To answer you,Ever since King David made Jerusalem the capital of Israel more than 3,000 years ago, the city has played a central role in Jewish existence. The Western Wall in the Old City — the last remaining wall of the ancient Jewish Temple, the holiest site in Judaism — is the object of Jewish veneration and the focus of Jewish prayer. Three times a day, for thousands of years, Jews have prayed "To Jerusalem, thy city, shall we return with joy," and have repeated the Psalmist's oath: "If I forget thee, O Jerusalem, let my right hand forget her cunning."
Jerusalem "has known only two periods of true greatness, and these have been separated by 2,000 years. Greatness has only happened under Jewish rule," Leon and Jill Uris wrote in Jerusalem. "This is so because the Jews have loved her the most, and have remained constant in that love throughout the centuries of their dispersion....It is the longest, deepest love affair in history.For three thousand years, Jerusalem has been the center of Jewish hope and longing. No other city has played such a dominant role in the history, culture, religion and consciousness of a people as has Jerusalem in the life of Jewry and Judaism. Throughout centuries of exile, Jerusalem remained alive in the hearts of Jews everywhere as the focal point of Jewish history, the symbol of ancient glory, spiritual fulfillment and modern renewal. This heart and soul of the Jewish people engenders the thought that if you want one simple word to symbolize all of Jewish history, that word would be 'Jerusalem.'” Jews have been living in Jerusalem continuously for nearly two millennia. They have constituted the largest single group of inhabitants there since the 1840's (map of Jerusalem in 1912) .Jerusalem contains the Western Wall of the Temple Mount, the holiest site in Judaism.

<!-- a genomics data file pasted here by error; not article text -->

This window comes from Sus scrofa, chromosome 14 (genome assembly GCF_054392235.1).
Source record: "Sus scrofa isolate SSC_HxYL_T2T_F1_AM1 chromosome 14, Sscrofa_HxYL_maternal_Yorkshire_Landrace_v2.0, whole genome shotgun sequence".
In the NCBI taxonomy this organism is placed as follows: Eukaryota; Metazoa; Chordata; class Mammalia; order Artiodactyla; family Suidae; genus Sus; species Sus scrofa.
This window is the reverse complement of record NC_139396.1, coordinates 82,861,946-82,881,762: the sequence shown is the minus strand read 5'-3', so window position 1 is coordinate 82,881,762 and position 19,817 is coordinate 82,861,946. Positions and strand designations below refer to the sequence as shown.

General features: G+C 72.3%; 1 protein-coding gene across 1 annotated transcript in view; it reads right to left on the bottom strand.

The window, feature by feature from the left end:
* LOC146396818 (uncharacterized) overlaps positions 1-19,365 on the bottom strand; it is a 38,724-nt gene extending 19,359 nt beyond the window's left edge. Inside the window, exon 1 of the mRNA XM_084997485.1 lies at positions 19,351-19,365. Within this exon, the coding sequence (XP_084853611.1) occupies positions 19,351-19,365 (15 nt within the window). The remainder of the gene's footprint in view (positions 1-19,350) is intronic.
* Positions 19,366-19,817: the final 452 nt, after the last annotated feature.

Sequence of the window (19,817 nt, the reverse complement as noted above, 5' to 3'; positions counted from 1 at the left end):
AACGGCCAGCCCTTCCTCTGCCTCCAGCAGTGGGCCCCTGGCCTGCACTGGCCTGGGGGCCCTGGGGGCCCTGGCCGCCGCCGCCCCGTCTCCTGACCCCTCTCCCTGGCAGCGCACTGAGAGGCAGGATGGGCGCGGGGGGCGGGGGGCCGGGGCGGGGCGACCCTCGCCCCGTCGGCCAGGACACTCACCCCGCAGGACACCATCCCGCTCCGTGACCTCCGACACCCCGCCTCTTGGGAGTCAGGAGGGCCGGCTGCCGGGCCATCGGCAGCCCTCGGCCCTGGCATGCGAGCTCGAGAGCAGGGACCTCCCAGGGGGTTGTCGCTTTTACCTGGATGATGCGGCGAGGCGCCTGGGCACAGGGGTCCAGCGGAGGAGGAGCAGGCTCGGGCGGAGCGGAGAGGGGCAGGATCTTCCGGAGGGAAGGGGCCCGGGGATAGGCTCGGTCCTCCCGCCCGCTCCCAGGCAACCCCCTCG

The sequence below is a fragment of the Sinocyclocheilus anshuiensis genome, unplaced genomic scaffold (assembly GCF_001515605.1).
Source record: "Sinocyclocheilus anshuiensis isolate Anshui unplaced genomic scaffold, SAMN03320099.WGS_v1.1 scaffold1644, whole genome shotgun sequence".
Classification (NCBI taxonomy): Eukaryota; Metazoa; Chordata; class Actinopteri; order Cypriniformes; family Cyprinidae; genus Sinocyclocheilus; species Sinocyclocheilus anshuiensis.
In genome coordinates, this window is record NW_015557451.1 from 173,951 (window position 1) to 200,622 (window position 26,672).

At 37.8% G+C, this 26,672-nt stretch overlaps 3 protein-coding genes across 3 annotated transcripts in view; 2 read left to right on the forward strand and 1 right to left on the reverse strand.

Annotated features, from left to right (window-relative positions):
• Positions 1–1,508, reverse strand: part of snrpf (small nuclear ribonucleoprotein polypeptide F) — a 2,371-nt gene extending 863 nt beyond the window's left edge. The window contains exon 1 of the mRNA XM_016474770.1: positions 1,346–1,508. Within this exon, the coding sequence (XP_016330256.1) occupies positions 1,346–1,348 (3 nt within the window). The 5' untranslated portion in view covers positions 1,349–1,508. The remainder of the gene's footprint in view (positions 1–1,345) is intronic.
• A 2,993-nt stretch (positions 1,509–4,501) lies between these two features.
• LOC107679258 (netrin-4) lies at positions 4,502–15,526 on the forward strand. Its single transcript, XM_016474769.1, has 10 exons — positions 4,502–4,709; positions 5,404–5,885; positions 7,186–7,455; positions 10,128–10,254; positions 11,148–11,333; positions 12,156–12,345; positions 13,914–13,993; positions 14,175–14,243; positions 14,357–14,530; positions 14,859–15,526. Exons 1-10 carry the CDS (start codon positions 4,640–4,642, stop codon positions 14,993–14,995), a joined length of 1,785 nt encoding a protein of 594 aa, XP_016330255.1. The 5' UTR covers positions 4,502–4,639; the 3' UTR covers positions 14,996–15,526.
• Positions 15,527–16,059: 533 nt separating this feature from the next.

Jerusalem was never the capital of any Arab entity. In fact, it was a backwater for most of Arab history. Jerusalem never served as a provincial capital under Muslim rule nor was it ever a Muslim cultural center. For Jews, the entire city is sacred, but Muslims revere a site — the Dome of the Rock — not the city. "To a Muslim," observed British writer Christopher Sykes, "there is a profound difference between Jerusalem and Mecca or Medina. The latter are holy places containing holy sites." Besides the Dome of the Rock, he noted, Jerusalem has no major Islamic significance